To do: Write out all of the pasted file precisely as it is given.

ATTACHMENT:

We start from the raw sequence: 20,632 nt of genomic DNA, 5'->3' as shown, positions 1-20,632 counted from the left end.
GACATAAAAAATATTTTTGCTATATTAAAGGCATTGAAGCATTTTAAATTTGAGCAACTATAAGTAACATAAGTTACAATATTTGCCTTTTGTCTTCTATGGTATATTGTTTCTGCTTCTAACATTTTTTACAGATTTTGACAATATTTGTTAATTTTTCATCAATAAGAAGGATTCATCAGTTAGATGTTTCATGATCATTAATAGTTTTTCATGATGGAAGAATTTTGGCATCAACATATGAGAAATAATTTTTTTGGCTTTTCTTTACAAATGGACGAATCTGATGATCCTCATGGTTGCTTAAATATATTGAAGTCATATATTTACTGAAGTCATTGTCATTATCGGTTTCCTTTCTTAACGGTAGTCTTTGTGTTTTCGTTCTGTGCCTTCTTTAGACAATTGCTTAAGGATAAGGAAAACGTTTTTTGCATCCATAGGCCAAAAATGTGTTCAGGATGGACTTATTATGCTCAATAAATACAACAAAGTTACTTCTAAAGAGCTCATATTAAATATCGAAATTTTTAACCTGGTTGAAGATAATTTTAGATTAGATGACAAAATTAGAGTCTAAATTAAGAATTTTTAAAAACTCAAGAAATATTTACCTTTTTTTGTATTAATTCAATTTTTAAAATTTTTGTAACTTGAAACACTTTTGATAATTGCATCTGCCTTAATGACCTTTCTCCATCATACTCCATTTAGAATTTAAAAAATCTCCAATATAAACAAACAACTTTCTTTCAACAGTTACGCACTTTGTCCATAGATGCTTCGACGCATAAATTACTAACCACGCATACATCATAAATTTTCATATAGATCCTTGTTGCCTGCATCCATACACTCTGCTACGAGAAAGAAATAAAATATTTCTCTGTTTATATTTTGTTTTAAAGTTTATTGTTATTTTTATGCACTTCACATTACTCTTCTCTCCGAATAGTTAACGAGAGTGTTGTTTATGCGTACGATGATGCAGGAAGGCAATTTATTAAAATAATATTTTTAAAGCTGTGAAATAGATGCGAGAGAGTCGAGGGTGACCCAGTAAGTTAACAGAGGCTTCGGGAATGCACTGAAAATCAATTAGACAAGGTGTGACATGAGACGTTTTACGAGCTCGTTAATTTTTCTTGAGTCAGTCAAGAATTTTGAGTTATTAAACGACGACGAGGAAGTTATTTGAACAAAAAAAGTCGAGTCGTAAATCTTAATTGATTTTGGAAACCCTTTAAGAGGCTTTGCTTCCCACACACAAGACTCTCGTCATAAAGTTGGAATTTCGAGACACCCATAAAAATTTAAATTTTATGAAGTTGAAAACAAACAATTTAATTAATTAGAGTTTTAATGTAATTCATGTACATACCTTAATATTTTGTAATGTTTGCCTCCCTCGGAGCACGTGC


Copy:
We start from the raw sequence: 20,632 nt of genomic DNA, 5'->3' as shown, positions 1-20,632 counted from the left end.
GACATAAAAAATATTTTTGCTATATTAAAGGCATTGAAGCATTTTAAATTTGAGCAACTATAAGTAACATAAGTTACAATATTTGCCTTTTGTCTTCTATGGTATATTGTTTCTGCTTCTAACATTTTTTACAGATTTTGACAATATTTGTTAATTTTTCATCAATAAGAAGGATTCATCAGTTAGATGTTTCATGATCATTAATAGTTTTTCATGATGGAAGAATTTTGGCATCAACATATGAGAAATAATTTTTTTGGCTTTTCTTTACAAATGGACGAATCTGATGATCCTCATGGTTGCTTAAATATATTGAAGTCATATATTTACTGAAGTCATTGTCATTATCGGTTTCCTTTCTTAACGGTAGTCTTTGTGTTTTCGTTCTGTGCCTTCTTTAGACAATTGCTTAAGGATAAGGAAAACGTTTTTTGCATCCATAGGCCAAAAATGTGTTCAGGATGGACTTATTATGCTCAATAAATACAACAAAGTTACTTCTAAAGAGCTCATATTAAATATCGAAATTTTTAACCTGGTTGAAGATAATTTTAGATTAGATGACAAAATTAGAGTCTAAATTAAGAATTTTTAAAAACTCAAGAAATATTTACCTTTTTTTGTATTAATTCAATTTTTAAAATTTTTGTAACTTGAAACACTTTTGATAATTGCATCTGCCTTAATGACCTTTCTCCATCATACTCCATTTAGAATTTAAAAAATCTCCAATATAAACAAACAACTTTCTTTCAACAGTTACGCACTTTGTCCATAGATGCTTCGACGCATAAATTACTAACCACGCATACATCATAAATTTTCATATAGATCCTTGTTGCCTGCATCCATACACTCTGCTACGAGAAAGAAATAAAATATTTCTCTGTTTATATTTTGTTTTAAAGTTTATTGTTATTTTTATGCACTTCACATTACTCTTCTCTCCGAATAGTTAACGAGAGTGTTGTTTATGCGTACGATGATGCAGGAAGGCAATTTATTAAAATAATATTTTTAAAGCTGTGAAATAGATGCGAGAGAGTCGAGGGTGACCCAGTAAGTTAACAGAGGCTTCGGGAATGCACTGAAAATCAATTAGACAAGGTGTGACATGAGACGTTTTACGAGCTCGTTAATTTTTCTTGAGTCAGTCAAGAATTTTGAGTTATTAAACGACGACGAGGAAGTTATTTGAACAAAAAAAGTCGAGTCGTAAATCTTAATTGATTTTGGAAACCCTTTAAGAGGCTTTGCTTCCCACACACAAGACTCTCGTCATAAAGTTGGAATTTCGAGACACCCATAAAAATTTAAATTTTATGAAGTTGAAAACAAACAATTTAATTAATTAGAGTTTTAATGTAATTCATGTACATACCTTAATATTTTGTAATGTTTGCCTCCCTCGGAGCACGTGC